Netflix previously said it planned a substantial expansion in Europe this year but had not said specifically where. The costs of launching in the new markets will keep the company's international unit at a loss, Netflix said in an April 21 letter to shareholders.
The company will offer a mix of Hollywood, local and global TV series and movies in the new markets. It plans to include Netflix original shows such as "House of Cards" where possible, but the company doesn't have rights to all Netflix shows in all markets. Details on programming and pricing in each country will be announced later.
Netflix currently has 48 million customers for its monthly subscription service in more than 40 countries, with 35.7 million of them in the United States, where it dominates the subscription video on-demand market. In Europe, the company has been operating in the UK, Scandinavia and the Netherlands.
Germany ranks first among European countries in the number of broadband households, with 29.1 million in 2013, according to estimates from SNL Kagan. France is third with 24.7 million, behind Russia.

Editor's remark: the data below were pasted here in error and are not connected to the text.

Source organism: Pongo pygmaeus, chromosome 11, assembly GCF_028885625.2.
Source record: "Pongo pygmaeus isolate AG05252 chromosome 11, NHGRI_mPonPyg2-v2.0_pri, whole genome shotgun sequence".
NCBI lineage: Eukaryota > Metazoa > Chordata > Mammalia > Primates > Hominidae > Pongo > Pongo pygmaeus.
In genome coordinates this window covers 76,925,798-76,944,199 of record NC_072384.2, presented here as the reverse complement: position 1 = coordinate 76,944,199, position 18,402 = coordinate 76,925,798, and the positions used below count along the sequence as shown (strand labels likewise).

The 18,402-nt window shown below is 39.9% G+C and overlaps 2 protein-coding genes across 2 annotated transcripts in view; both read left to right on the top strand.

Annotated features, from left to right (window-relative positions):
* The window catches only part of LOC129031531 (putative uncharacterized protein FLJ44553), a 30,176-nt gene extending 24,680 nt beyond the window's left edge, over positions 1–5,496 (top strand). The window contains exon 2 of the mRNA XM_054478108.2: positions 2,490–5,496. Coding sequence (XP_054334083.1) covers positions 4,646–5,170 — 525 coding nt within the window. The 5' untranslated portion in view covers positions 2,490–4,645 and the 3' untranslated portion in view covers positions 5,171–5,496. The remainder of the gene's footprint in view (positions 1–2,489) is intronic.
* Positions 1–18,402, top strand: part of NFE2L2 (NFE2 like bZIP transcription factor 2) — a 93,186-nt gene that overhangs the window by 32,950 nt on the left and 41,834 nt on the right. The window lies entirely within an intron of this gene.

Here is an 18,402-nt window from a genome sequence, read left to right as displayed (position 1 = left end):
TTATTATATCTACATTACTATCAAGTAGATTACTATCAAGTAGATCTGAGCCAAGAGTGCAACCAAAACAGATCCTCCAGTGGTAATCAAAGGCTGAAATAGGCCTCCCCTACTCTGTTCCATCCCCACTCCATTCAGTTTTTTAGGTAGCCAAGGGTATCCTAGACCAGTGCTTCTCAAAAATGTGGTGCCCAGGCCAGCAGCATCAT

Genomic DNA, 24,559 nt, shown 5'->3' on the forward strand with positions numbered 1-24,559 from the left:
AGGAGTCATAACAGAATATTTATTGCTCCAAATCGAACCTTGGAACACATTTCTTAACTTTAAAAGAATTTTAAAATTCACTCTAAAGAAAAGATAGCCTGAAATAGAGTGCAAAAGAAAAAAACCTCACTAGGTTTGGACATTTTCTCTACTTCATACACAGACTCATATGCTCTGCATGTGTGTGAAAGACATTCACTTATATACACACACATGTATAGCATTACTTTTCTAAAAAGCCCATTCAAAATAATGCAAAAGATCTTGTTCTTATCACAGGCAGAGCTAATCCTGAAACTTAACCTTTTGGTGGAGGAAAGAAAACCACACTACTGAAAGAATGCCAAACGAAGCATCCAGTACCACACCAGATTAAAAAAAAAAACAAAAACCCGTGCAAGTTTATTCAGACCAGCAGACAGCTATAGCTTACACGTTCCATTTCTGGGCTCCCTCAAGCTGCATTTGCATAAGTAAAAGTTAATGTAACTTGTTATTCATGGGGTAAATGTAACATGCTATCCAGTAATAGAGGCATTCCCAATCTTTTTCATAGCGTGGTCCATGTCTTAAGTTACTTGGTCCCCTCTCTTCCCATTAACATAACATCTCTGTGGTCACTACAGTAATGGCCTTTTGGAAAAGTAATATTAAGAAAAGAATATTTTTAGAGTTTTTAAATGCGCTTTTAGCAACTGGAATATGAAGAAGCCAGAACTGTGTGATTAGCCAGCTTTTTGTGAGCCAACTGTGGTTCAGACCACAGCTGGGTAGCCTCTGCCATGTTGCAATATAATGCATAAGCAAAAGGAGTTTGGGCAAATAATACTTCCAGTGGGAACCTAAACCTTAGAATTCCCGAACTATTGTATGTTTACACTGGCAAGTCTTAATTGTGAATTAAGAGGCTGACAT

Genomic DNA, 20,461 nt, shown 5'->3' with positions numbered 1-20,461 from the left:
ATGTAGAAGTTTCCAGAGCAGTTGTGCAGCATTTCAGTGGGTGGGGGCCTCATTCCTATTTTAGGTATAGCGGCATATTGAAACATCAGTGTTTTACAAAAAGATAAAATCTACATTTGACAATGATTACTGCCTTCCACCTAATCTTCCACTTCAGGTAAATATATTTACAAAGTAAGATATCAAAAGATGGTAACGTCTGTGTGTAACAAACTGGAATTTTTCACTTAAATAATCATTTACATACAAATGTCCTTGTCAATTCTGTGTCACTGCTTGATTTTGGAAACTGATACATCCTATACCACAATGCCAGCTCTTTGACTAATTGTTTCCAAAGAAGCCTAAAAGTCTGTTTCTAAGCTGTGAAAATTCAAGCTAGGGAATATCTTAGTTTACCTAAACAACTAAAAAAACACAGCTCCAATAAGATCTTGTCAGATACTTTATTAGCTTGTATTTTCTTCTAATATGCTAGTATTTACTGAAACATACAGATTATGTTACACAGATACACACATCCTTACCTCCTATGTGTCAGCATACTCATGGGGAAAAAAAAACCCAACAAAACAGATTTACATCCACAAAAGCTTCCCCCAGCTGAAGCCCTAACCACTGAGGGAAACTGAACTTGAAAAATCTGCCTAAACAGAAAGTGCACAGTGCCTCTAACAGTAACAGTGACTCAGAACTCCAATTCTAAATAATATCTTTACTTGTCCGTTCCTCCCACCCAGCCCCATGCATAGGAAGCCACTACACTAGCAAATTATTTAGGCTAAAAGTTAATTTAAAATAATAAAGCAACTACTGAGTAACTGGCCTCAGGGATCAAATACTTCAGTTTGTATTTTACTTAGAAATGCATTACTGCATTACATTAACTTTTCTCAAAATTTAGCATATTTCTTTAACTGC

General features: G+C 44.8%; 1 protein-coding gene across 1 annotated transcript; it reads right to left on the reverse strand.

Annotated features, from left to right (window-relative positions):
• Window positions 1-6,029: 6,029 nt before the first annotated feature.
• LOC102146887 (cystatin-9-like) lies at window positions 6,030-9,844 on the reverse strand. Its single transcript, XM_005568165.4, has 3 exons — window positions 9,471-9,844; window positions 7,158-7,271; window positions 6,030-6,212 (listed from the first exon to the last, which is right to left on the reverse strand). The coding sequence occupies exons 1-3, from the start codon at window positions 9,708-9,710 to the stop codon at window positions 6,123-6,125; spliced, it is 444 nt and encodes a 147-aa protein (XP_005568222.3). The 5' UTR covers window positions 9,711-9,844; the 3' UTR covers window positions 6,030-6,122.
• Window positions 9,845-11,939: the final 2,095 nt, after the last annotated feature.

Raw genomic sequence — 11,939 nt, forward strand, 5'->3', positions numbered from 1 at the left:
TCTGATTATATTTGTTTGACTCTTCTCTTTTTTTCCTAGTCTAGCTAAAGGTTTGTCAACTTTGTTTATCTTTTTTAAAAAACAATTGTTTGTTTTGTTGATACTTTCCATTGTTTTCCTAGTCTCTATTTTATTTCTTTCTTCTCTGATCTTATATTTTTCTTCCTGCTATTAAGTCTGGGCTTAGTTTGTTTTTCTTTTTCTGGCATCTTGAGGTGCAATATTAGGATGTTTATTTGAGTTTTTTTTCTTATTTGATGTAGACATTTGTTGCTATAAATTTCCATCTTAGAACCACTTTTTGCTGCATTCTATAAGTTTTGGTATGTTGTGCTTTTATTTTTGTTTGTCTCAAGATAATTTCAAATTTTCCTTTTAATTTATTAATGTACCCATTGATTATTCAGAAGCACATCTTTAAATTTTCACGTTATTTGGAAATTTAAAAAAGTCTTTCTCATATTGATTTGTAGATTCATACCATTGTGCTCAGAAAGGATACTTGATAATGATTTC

Netflix will compete with other video streaming services, such as Canal Play Infinity from Vivendi's Canal Plus in France, and Amazon.com's Prime Instant Video in Germany.
In addition, France has a complex set of rules on when movies can be released in different formats. The rules prohibit a film from appearing on a monthly subscription video service until three years after its debut in theaters, though it can be rented through a set-top box four months after its premiere.
Netflix's international unit is losing money as it spends to buy content and market the service.
In April, Netflix reported a loss of $35 million for its international segment, less than half of what it was a year earlier. The company said its international territories at the time were on track to become profitable this year but that its planned expansion into Europe will keep our expanded international segment at a loss.
Netflix gets about a quarter of its streaming revenue from international operations. The company said it expects its international business to eventually surpass the U.S. market. The U.S. streaming business reported a $201 million profit for the March quarter.
"We intend to continue our international expansion over the coming years, so our near-term profits will be quite modest as we invest in this large global opportunity," the company said in its April letter.